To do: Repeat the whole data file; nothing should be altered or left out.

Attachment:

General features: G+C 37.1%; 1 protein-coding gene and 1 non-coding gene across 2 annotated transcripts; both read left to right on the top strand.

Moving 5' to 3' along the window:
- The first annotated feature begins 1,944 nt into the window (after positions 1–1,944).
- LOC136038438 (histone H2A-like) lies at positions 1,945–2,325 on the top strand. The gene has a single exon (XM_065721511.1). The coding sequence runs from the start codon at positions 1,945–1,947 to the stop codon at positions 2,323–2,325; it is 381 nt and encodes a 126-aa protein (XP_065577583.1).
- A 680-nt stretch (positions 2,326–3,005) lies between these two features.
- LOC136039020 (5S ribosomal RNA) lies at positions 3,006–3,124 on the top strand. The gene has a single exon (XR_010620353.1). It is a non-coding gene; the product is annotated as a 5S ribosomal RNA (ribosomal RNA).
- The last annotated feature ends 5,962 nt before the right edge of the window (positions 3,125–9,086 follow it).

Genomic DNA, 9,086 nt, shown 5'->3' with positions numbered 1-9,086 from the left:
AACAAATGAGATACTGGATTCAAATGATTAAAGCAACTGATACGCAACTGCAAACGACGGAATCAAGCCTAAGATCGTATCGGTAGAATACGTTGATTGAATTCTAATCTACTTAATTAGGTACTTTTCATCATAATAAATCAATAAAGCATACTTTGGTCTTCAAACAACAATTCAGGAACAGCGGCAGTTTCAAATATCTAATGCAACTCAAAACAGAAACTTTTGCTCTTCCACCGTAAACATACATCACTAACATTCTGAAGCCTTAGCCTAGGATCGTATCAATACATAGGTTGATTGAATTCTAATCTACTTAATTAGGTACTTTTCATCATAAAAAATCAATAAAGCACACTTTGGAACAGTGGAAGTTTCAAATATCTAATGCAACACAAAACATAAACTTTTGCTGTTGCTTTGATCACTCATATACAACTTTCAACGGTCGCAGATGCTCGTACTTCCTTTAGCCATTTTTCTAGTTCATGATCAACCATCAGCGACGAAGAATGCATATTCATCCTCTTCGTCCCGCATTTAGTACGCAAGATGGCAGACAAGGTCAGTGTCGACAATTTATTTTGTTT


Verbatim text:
General features: G+C 37.1%; 1 protein-coding gene and 1 non-coding gene across 2 annotated transcripts; both read left to right on the top strand.

Moving 5' to 3' along the window:
- The first annotated feature begins 1,944 nt into the window (after positions 1–1,944).
- LOC136038438 (histone H2A-like) lies at positions 1,945–2,325 on the top strand. The gene has a single exon (XM_065721511.1). The coding sequence runs from the start codon at positions 1,945–1,947 to the stop codon at positions 2,323–2,325; it is 381 nt and encodes a 126-aa protein (XP_065577583.1).
- A 680-nt stretch (positions 2,326–3,005) lies between these two features.
- LOC136039020 (5S ribosomal RNA) lies at positions 3,006–3,124 on the top strand. The gene has a single exon (XR_010620353.1). It is a non-coding gene; the product is annotated as a 5S ribosomal RNA (ribosomal RNA).
- The last annotated feature ends 5,962 nt before the right edge of the window (positions 3,125–9,086 follow it).

Genomic DNA, 9,086 nt, shown 5'->3' with positions numbered 1-9,086 from the left:
AACAAATGAGATACTGGATTCAAATGATTAAAGCAACTGATACGCAACTGCAAACGACGGAATCAAGCCTAAGATCGTATCGGTAGAATACGTTGATTGAATTCTAATCTACTTAATTAGGTACTTTTCATCATAATAAATCAATAAAGCATACTTTGGTCTTCAAACAACAATTCAGGAACAGCGGCAGTTTCAAATATCTAATGCAACTCAAAACAGAAACTTTTGCTCTTCCACCGTAAACATACATCACTAACATTCTGAAGCCTTAGCCTAGGATCGTATCAATACATAGGTTGATTGAATTCTAATCTACTTAATTAGGTACTTTTCATCATAAAAAATCAATAAAGCACACTTTGGAACAGTGGAAGTTTCAAATATCTAATGCAACACAAAACATAAACTTTTGCTGTTGCTTTGATCACTCATATACAACTTTCAACGGTCGCAGATGCTCGTACTTCCTTTAGCCATTTTTCTAGTTCATGATCAACCATCAGCGACGAAGAATGCATATTCATCCTCTTCGTCCCGCATTTAGTACGCAAGATGGCAGACAAGGTCAGTGTCGACAATTTATTTTGTTT